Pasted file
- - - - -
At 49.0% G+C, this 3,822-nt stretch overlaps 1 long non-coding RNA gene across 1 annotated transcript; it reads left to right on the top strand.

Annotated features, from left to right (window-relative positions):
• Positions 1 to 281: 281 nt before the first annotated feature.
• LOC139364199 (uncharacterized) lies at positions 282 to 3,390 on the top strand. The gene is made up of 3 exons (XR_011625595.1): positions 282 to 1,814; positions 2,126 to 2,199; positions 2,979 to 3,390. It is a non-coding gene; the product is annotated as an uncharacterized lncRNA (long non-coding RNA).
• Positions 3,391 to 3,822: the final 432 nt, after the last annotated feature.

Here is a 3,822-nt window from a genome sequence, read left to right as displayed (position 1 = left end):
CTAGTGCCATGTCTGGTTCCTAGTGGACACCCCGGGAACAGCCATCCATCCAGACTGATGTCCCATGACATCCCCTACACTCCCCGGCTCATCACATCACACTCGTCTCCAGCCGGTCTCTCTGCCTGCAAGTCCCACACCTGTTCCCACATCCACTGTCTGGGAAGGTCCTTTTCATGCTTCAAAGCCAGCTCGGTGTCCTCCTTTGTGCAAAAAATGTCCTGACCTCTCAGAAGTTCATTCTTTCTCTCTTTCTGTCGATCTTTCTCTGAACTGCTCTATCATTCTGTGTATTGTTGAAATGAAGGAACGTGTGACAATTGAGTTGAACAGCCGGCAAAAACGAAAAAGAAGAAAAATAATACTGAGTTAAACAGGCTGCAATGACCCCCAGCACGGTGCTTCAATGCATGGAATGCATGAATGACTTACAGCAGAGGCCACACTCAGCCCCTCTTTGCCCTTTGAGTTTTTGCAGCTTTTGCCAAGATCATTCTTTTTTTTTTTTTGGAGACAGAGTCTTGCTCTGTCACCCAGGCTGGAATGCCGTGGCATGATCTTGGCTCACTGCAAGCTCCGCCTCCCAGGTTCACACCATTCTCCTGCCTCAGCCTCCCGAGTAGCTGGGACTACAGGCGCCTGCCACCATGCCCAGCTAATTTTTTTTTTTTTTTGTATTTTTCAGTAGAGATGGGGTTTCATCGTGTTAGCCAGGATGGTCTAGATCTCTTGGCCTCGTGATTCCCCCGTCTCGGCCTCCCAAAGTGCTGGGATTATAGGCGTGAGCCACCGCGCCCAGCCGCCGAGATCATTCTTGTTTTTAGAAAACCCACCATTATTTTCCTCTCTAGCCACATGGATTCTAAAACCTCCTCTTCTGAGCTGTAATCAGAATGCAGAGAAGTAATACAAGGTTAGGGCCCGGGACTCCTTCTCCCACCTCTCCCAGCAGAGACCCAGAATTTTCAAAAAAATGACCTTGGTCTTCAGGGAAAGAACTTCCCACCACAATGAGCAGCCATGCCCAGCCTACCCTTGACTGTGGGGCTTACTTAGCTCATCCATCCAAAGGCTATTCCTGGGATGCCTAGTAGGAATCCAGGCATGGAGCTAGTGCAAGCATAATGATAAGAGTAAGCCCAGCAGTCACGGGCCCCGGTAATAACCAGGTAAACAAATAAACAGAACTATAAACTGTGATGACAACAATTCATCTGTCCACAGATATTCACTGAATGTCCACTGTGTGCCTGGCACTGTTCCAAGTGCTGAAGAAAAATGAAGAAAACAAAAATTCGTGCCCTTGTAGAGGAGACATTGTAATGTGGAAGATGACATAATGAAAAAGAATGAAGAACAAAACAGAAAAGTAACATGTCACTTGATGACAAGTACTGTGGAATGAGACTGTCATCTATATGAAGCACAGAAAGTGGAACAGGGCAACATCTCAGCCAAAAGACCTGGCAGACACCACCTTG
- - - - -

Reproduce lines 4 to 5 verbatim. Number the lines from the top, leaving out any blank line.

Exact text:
• LOC139364199 (uncharacterized) lies at positions 282 to 3,390 on the top strand. The gene is made up of 3 exons (XR_011625595.1): positions 282 to 1,814; positions 2,126 to 2,199; positions 2,979 to 3,390. It is a non-coding gene; the product is annotated as an uncharacterized lncRNA (long non-coding RNA).
• Positions 3,391 to 3,822: the final 432 nt, after the last annotated feature.